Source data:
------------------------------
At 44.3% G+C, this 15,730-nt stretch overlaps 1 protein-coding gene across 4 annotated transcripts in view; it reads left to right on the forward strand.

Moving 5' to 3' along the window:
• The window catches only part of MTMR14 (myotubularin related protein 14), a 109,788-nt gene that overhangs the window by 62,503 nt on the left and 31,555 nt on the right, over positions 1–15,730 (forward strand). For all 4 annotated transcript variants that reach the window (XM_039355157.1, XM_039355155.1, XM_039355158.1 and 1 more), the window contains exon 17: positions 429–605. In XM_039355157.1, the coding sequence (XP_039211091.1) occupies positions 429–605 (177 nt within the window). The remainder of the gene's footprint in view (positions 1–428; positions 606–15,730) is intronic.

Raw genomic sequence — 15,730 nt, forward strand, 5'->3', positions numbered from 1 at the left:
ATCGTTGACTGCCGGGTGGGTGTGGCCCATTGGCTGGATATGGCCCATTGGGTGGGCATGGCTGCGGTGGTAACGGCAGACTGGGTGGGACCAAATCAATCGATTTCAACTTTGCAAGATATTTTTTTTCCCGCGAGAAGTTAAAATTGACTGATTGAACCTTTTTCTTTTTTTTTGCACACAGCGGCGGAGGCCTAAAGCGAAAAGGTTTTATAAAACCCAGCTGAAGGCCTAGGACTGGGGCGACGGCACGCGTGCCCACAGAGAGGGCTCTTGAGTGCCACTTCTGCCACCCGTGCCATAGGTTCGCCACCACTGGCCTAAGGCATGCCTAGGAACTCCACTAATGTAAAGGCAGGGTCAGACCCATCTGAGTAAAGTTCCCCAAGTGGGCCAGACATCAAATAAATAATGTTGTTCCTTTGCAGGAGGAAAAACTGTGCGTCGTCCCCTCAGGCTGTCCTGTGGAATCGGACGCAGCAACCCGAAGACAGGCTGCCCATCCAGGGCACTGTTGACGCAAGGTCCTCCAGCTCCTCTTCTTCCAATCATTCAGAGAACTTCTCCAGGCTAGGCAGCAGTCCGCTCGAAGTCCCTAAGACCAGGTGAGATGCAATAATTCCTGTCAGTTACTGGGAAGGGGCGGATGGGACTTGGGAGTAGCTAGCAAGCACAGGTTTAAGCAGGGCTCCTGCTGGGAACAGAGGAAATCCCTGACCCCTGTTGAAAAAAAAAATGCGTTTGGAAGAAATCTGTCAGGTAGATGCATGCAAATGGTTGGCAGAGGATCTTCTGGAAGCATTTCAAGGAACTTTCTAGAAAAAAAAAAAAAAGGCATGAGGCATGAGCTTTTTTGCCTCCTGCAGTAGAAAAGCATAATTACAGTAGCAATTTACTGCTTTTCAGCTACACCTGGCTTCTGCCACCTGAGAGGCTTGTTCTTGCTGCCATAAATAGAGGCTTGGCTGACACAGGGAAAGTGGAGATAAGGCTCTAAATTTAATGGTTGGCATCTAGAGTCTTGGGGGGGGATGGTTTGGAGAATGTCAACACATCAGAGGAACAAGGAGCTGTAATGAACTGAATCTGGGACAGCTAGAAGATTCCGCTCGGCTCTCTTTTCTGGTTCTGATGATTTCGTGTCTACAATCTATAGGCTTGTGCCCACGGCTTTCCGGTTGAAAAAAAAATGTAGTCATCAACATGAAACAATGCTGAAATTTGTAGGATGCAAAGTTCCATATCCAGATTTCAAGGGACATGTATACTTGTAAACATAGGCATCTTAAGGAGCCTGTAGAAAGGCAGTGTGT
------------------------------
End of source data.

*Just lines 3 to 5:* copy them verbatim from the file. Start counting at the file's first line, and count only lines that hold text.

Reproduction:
• The window catches only part of MTMR14 (myotubularin related protein 14), a 109,788-nt gene that overhangs the window by 62,503 nt on the left and 31,555 nt on the right, over positions 1–15,730 (forward strand). For all 4 annotated transcript variants that reach the window (XM_039355157.1, XM_039355155.1, XM_039355158.1 and 1 more), the window contains exon 17: positions 429–605. In XM_039355157.1, the coding sequence (XP_039211091.1) occupies positions 429–605 (177 nt within the window). The remainder of the gene's footprint in view (positions 1–428; positions 606–15,730) is intronic.

Raw genomic sequence — 15,730 nt, forward strand, 5'->3', positions numbered from 1 at the left:
ATCGTTGACTGCCGGGTGGGTGTGGCCCATTGGCTGGATATGGCCCATTGGGTGGGCATGGCTGCGGTGGTAACGGCAGACTGGGTGGGACCAAATCAATCGATTTCAACTTTGCAAGATATTTTTTTTCCCGCGAGAAGTTAAAATTGACTGATTGAACCTTTTTCTTTTTTTTTGCACACAGCGGCGGAGGCCTAAAGCGAAAAGGTTTTATAAAACCCAGCTGAAGGCCTAGGACTGGGGCGACGGCACGCGTGCCCACAGAGAGGGCTCTTGAGTGCCACTTCTGCCACCCGTGCCATAGGTTCGCCACCACTGGCCTAAGGCATGCCTAGGAACTCCACTAATGTAAAGGCAGGGTCAGACCCATCTGAGTAAAGTTCCCCAAGTGGGCCAGACATCAAATAAATAATGTTGTTCCTTTGCAGGAGGAAAAACTGTGCGTCGTCCCCTCAGGCTGTCCTGTGGAATCGGACGCAGCAACCCGAAGACAGGCTGCCCATCCAGGGCACTGTTGACGCAAGGTCCTCCAGCTCCTCTTCTTCCAATCATTCAGAGAACTTCTCCAGGCTAGGCAGCAGTCCGCTCGAAGTCCCTAAGACCAGGTGAGATGCAATAATTCCTGTCAGTTACTGGGAAGGGGCGGATGGGACTTGGGAGTAGCTAGCAAGCACAGGTTTAAGCAGGGCTCCTGCTGGGAACAGAGGAAATCCCTGACCCCTGTTGAAAAAAAAAATGCGTTTGGAAGAAATCTGTCAGGTAGATGCATGCAAATGGTTGGCAGAGGATCTTCTGGAAGCATTTCAAGGAACTTTCTAGAAAAAAAAAAAAAAGGCATGAGGCATGAGCTTTTTTGCCTCCTGCAGTAGAAAAGCATAATTACAGTAGCAATTTACTGCTTTTCAGCTACACCTGGCTTCTGCCACCTGAGAGGCTTGTTCTTGCTGCCATAAATAGAGGCTTGGCTGACACAGGGAAAGTGGAGATAAGGCTCTAAATTTAATGGTTGGCATCTAGAGTCTTGGGGGGGGATGGTTTGGAGAATGTCAACACATCAGAGGAACAAGGAGCTGTAATGAACTGAATCTGGGACAGCTAGAAGATTCCGCTCGGCTCTCTTTTCTGGTTCTGATGATTTCGTGTCTACAATCTATAGGCTTGTGCCCACGGCTTTCCGGTTGAAAAAAAAATGTAGTCATCAACATGAAACAATGCTGAAATTTGTAGGATGCAAAGTTCCATATCCAGATTTCAAGGGACATGTATACTTGTAAACATAGGCATCTTAAGGAGCCTGTAGAAAGGCAGTGTGT